The following is an example of a simple preprocessor. This preprocessor always alerts on a Packet if the TCP port matches the one configured. This assumes the the files sf dynamic preproc lib.c and sf dynamic preproc lib.h are used. This is the metadata for this preprocessor, defined in sf preproc info.h. #define #define #define #define MAJOR_VERSION 1 MINOR_VERSION 0 BUILD_VERSION 0 PREPROC_NAME "SF_Dynamic_Example_Preprocessor" ExampleSetup

#define DYNAMIC_PREPROC_SETUP extern void ExampleSetup();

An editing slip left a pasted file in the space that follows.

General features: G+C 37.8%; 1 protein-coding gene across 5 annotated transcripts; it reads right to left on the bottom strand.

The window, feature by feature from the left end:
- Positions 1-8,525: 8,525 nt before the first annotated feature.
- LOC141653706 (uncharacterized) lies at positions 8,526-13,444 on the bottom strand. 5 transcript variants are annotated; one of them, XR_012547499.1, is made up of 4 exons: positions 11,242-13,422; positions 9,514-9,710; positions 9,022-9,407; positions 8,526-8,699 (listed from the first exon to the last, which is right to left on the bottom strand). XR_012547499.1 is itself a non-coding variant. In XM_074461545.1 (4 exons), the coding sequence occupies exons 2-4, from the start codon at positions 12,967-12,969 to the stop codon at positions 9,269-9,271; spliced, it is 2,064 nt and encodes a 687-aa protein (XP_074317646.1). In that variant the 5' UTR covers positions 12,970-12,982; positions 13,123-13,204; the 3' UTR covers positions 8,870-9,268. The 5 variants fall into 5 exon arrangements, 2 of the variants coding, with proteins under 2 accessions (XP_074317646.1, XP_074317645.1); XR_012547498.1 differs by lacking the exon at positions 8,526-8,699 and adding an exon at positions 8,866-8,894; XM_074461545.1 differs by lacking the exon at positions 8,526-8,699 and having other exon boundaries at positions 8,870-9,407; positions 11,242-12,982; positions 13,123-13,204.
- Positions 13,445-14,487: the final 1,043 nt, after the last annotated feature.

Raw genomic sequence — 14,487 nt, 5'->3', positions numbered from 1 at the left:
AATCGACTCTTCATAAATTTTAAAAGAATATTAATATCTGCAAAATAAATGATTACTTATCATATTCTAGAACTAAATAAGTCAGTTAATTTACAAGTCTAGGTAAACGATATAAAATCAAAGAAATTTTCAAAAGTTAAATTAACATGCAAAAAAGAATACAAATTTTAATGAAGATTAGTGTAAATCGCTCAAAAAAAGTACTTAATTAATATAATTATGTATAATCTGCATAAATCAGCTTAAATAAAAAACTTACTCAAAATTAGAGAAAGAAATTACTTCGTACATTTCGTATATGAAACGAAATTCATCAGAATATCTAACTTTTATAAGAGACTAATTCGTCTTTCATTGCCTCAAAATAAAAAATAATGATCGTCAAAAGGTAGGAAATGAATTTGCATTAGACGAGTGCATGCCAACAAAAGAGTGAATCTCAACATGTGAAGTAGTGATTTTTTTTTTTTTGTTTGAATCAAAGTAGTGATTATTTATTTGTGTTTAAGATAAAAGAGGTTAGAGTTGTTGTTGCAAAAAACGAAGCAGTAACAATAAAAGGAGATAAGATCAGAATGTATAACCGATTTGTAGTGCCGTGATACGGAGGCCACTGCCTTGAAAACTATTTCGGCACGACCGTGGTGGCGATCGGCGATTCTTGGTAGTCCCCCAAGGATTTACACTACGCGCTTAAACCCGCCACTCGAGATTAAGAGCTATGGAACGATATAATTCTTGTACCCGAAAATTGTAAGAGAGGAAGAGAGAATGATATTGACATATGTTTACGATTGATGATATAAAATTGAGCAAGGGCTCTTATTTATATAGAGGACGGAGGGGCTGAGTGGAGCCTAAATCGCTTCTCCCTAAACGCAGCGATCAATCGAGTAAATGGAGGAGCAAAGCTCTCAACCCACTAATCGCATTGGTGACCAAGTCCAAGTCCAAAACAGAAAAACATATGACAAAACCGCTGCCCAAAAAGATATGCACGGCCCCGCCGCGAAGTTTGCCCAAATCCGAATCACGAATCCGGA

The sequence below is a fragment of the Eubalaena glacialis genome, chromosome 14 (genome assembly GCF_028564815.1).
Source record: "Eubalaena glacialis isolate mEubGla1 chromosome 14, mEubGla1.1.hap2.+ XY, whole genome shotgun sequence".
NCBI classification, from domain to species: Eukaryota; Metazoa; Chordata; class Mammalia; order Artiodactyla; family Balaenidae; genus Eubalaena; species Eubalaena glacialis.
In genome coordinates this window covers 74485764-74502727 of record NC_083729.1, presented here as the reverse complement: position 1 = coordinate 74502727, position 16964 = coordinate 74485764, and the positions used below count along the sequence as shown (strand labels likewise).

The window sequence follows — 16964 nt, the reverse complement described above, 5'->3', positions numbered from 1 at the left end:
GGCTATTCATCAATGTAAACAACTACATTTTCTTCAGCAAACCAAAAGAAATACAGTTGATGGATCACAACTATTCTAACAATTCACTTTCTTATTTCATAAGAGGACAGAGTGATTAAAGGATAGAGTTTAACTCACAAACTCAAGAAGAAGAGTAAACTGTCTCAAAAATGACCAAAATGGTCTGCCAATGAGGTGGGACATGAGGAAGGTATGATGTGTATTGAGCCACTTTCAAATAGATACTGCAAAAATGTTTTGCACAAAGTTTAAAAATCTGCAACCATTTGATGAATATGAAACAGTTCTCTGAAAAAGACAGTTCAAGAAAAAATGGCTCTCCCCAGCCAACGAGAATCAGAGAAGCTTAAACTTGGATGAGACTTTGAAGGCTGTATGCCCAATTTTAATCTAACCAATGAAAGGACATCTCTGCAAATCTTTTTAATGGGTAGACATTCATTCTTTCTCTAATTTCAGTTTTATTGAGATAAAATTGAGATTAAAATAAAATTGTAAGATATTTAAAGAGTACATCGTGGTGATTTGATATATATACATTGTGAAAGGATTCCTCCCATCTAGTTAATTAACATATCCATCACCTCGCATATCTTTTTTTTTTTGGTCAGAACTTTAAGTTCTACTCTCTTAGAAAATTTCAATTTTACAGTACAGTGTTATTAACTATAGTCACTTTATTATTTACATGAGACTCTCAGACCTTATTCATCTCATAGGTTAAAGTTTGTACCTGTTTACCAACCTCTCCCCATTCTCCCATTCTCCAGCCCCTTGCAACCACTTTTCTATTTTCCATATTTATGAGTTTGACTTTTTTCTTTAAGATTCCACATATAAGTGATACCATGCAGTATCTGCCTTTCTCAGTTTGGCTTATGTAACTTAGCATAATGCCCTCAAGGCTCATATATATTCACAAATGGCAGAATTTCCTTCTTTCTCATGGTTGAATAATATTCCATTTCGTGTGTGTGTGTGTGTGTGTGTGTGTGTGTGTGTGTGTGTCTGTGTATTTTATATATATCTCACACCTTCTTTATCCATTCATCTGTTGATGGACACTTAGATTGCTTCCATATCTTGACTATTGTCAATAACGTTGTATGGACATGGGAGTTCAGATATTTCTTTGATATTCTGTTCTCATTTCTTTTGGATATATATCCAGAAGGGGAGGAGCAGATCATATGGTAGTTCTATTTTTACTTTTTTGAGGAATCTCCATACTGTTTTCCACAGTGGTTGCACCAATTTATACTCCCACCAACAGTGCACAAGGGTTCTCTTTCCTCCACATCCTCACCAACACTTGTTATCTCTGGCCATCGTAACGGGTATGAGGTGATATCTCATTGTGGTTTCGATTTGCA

The remainder of the code is defined in spp example.c and is compiled together with sf dynamic preproc lib.c into lib sfdynamic preprocessor example.so. Define the Setup function to register the initialization function. #define GENERATOR_EXAMPLE 256 extern DynamicPreprocessorData _dpd; void ExampleInit(unsigned char *); void ExampleProcess(void *, void *); void ExampleSetup() { _dpd.registerPreproc("dynamic_example", ExampleInit); DEBUG_WRAP(_dpd.debugMsg(DEBUG_PLUGIN, "Preprocessor: Example is setup\n");); } The initialization function to parse the keywords from snort.conf.

182